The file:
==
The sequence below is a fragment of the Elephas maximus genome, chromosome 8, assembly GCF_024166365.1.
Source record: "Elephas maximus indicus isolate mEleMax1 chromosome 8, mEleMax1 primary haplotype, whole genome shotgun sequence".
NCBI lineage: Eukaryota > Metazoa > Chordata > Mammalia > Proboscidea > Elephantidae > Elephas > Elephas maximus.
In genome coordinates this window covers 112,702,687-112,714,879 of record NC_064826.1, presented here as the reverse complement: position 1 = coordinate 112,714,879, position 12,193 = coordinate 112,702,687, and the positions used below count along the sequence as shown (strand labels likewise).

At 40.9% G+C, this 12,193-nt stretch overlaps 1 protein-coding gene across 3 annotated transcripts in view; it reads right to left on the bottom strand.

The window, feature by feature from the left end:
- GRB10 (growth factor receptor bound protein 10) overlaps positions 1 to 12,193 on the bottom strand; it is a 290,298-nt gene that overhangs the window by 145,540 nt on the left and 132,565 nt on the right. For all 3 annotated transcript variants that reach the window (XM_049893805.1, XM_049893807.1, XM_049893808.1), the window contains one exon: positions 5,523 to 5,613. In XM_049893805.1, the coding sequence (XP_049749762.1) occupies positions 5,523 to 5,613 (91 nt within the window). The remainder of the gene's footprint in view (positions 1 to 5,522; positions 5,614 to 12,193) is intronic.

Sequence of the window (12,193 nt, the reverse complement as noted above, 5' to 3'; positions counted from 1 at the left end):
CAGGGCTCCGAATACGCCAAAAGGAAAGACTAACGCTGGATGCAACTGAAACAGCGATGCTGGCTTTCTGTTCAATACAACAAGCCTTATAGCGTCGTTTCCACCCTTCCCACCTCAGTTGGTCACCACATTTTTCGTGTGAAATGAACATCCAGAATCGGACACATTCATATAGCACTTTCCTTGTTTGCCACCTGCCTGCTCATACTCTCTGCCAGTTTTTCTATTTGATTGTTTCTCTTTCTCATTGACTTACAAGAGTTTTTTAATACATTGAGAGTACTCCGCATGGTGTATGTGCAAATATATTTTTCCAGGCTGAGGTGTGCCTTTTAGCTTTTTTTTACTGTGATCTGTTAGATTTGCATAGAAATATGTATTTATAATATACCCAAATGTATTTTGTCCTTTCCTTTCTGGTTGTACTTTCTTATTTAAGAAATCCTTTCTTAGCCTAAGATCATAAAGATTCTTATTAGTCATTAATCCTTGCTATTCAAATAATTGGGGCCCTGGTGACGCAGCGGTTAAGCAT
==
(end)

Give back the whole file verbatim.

The sequence below is a fragment of the Elephas maximus genome, chromosome 8, assembly GCF_024166365.1.
Source record: "Elephas maximus indicus isolate mEleMax1 chromosome 8, mEleMax1 primary haplotype, whole genome shotgun sequence".
NCBI lineage: Eukaryota > Metazoa > Chordata > Mammalia > Proboscidea > Elephantidae > Elephas > Elephas maximus.
In genome coordinates this window covers 112,702,687-112,714,879 of record NC_064826.1, presented here as the reverse complement: position 1 = coordinate 112,714,879, position 12,193 = coordinate 112,702,687, and the positions used below count along the sequence as shown (strand labels likewise).

At 40.9% G+C, this 12,193-nt stretch overlaps 1 protein-coding gene across 3 annotated transcripts in view; it reads right to left on the bottom strand.

The window, feature by feature from the left end:
- GRB10 (growth factor receptor bound protein 10) overlaps positions 1 to 12,193 on the bottom strand; it is a 290,298-nt gene that overhangs the window by 145,540 nt on the left and 132,565 nt on the right. For all 3 annotated transcript variants that reach the window (XM_049893805.1, XM_049893807.1, XM_049893808.1), the window contains one exon: positions 5,523 to 5,613. In XM_049893805.1, the coding sequence (XP_049749762.1) occupies positions 5,523 to 5,613 (91 nt within the window). The remainder of the gene's footprint in view (positions 1 to 5,522; positions 5,614 to 12,193) is intronic.

Sequence of the window (12,193 nt, the reverse complement as noted above, 5' to 3'; positions counted from 1 at the left end):
CAGGGCTCCGAATACGCCAAAAGGAAAGACTAACGCTGGATGCAACTGAAACAGCGATGCTGGCTTTCTGTTCAATACAACAAGCCTTATAGCGTCGTTTCCACCCTTCCCACCTCAGTTGGTCACCACATTTTTCGTGTGAAATGAACATCCAGAATCGGACACATTCATATAGCACTTTCCTTGTTTGCCACCTGCCTGCTCATACTCTCTGCCAGTTTTTCTATTTGATTGTTTCTCTTTCTCATTGACTTACAAGAGTTTTTTAATACATTGAGAGTACTCCGCATGGTGTATGTGCAAATATATTTTTCCAGGCTGAGGTGTGCCTTTTAGCTTTTTTTTACTGTGATCTGTTAGATTTGCATAGAAATATGTATTTATAATATACCCAAATGTATTTTGTCCTTTCCTTTCTGGTTGTACTTTCTTATTTAAGAAATCCTTTCTTAGCCTAAGATCATAAAGATTCTTATTAGTCATTAATCCTTGCTATTCAAATAATTGGGGCCCTGGTGACGCAGCGGTTAAGCAT